Choking in ivy? Let's get serious about aesthetics

21 June 2019

Writer Graham Cunningham says ivy is damaging the aesthetics of our countryside and calls for intervention.

It is glorious day in early spring and I have just returned from a stroll along the tree-lined lanes and footpaths around the village where I live in one of our great National Parks. Our native sycamore, ash, alder, willow and beech are (or were) a visual delight in all four seasons – the ethereal beauty of their naked canopies in winter every bit as much as in their plumptious heavy-laden summer.  A visual delight, that is, until you are brought hard up against the reality of just how many of them are – in our time — now choking with ivy.

What you are, these days, increasingly likely to see is a sort of Jackson Pollock abstract – mad, dark splodges of dense evergreen ivy seemingly lobbed at the trees, relegating the branches to a mere spidery backdrop. Nature imitating art perhaps after all.  Many roadside trees have succumbed to such an extent as to have become now mere sculptures in ivy. 

Occasionally there is relief, as when I passed along the edge of one particular farm where the hedgerow trees were gloriously free of ivy infestation. It is then that you notice the tell-tale clue that, here, the farm buildings too are more cared for than is usual with the modern agri-business type of farm - brick barns properly and respectfully maintained rather than just botched up. And you sense too that here is a farming family of a certain mentality a pride-of-place mentality of a kind for which there is probably no answering clause in the Environmental Stewardship Farm Subsidy funding handbook.

Exmoor by Maria O'Reilly

Exmoor. Photo credit: Maria O'Reilly

As one for whom the delights of the English landscape have been one of the very greatest pleasures of my life, I know from personal experience that it was not always so clogged with ivy. But this is not a hot issue in modern Britain.  It does not merit even a tiny footnote in any public discourse about our rural environment. Those of us who cherish England's traditional green and pleasant landscapes are up against a growing constituency for whom any real appreciation of its essential character - its picturesque character - has atrophied. 

Absent from modern approached to the countryside is any understanding that much of England’s ‘green and pleasant land’ is actually the legacy of its former landed estates and of the countryside idyll of the Victorians and Edwardians - who understood the possibility of sympathetic enhancement of the purely ‘natural’ - with landscaping, elegant walls and railings, finger-post signs and other forms of ornamentation. This was a vision of England still evident in railway and Green Line bus posters in the 1930s and 40s.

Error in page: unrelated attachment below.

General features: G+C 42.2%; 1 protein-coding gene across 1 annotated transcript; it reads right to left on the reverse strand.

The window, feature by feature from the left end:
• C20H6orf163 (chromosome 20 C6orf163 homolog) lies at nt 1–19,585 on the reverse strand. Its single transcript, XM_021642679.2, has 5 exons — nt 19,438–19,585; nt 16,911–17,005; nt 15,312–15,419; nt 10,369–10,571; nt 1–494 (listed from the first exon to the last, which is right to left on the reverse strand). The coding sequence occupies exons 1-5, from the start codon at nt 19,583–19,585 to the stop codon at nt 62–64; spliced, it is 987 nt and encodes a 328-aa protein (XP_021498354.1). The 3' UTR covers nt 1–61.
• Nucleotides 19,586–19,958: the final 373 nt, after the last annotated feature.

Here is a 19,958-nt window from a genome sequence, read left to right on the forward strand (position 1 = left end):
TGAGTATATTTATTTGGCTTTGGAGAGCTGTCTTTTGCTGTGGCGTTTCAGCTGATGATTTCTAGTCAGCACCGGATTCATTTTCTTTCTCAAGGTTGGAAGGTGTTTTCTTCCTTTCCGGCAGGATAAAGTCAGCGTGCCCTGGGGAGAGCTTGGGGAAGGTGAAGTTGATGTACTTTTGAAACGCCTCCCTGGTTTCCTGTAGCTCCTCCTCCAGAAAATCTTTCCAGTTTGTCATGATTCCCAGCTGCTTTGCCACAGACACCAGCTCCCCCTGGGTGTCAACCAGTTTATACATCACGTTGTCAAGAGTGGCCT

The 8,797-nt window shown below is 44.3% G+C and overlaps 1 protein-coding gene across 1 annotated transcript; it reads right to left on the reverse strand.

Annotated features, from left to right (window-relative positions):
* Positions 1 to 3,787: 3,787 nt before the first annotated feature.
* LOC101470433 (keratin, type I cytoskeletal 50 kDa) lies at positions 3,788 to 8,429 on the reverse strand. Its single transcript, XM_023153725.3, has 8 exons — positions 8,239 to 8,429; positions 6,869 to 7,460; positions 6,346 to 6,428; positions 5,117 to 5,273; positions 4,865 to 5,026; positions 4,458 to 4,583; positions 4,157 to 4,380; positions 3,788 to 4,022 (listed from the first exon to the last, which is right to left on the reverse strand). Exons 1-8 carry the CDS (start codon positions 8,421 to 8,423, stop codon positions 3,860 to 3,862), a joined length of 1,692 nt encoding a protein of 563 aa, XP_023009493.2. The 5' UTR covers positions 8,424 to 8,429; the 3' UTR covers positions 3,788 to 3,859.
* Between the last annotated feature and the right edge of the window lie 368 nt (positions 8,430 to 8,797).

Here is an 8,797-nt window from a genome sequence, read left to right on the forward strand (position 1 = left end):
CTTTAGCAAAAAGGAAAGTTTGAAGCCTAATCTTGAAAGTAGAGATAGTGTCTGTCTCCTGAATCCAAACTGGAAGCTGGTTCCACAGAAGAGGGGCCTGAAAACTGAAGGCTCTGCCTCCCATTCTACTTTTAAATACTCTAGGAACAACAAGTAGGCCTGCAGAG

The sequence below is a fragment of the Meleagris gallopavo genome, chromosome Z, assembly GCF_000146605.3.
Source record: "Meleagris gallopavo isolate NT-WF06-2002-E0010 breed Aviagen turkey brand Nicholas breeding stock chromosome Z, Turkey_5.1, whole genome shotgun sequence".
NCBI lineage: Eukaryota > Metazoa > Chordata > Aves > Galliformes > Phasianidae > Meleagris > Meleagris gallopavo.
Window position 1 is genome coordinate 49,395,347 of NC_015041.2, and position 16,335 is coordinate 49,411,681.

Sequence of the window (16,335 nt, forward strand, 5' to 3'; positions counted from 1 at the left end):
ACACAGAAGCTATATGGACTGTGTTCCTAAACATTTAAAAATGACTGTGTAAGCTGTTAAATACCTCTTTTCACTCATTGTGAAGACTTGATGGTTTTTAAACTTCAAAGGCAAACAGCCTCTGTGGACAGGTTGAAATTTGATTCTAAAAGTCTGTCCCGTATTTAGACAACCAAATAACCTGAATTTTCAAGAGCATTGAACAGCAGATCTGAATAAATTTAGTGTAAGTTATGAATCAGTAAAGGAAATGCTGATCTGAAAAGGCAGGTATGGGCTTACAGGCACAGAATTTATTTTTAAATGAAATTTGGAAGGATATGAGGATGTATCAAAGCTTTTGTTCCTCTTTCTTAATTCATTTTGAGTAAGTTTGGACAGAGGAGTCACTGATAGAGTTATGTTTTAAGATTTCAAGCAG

But of course our national landscape has since then been subject to huge demographic and economic changes which we have no choice but to yield to. But what need not change is the underlying aesthetic sensibility that gave us the artistry of a Capability Brown and a Gertrude Jekyll. Yes, these historical cultural icons are still cherished but an internet search in 2019 will find no echoes of their sense of the possibility of such a thing as a beneficial intervention in the rural landscape; merely a tut-tutting about more obviously unwelcome interventions - urban spread and agribusiness etc.  A particularly dispiriting example of this blindness to an aesthetic dimension to the countryside is the indifference of some arboricultural and heritage organisations in this country to this spread of ivy to places where it does not belong. Whereas in America, many environmental organisations view the indiscriminate spread of ivy on trees as a serious nuisance, people in the UK who feel the same way about it are up against an 'expert' consensus that ivy's benefits as a wildlife habitat outweigh all other considerations.

Yes, - one might argue - But isn’t this all a bit academic anyway now that so few people actually work the land? All the greater then is the need for a re-kindling of a visual, aesthetic dimension to our conception of the environment. It could be spur to the growth of voluntary groups and local societies dedicated to the careful management of hedgerow trees – similar to that which already happens, for example, with seasonal hedge-laying. Unless we regain our deep appreciation of what is special about our countryside; understand that it is not a wilderness but the product of centuries of husbanding by man – then to adapt a line of Hopkins’ famous poem about Goldengrove Unleaving - it may one day be that it is England we are grieving for.

By Graham Cunningham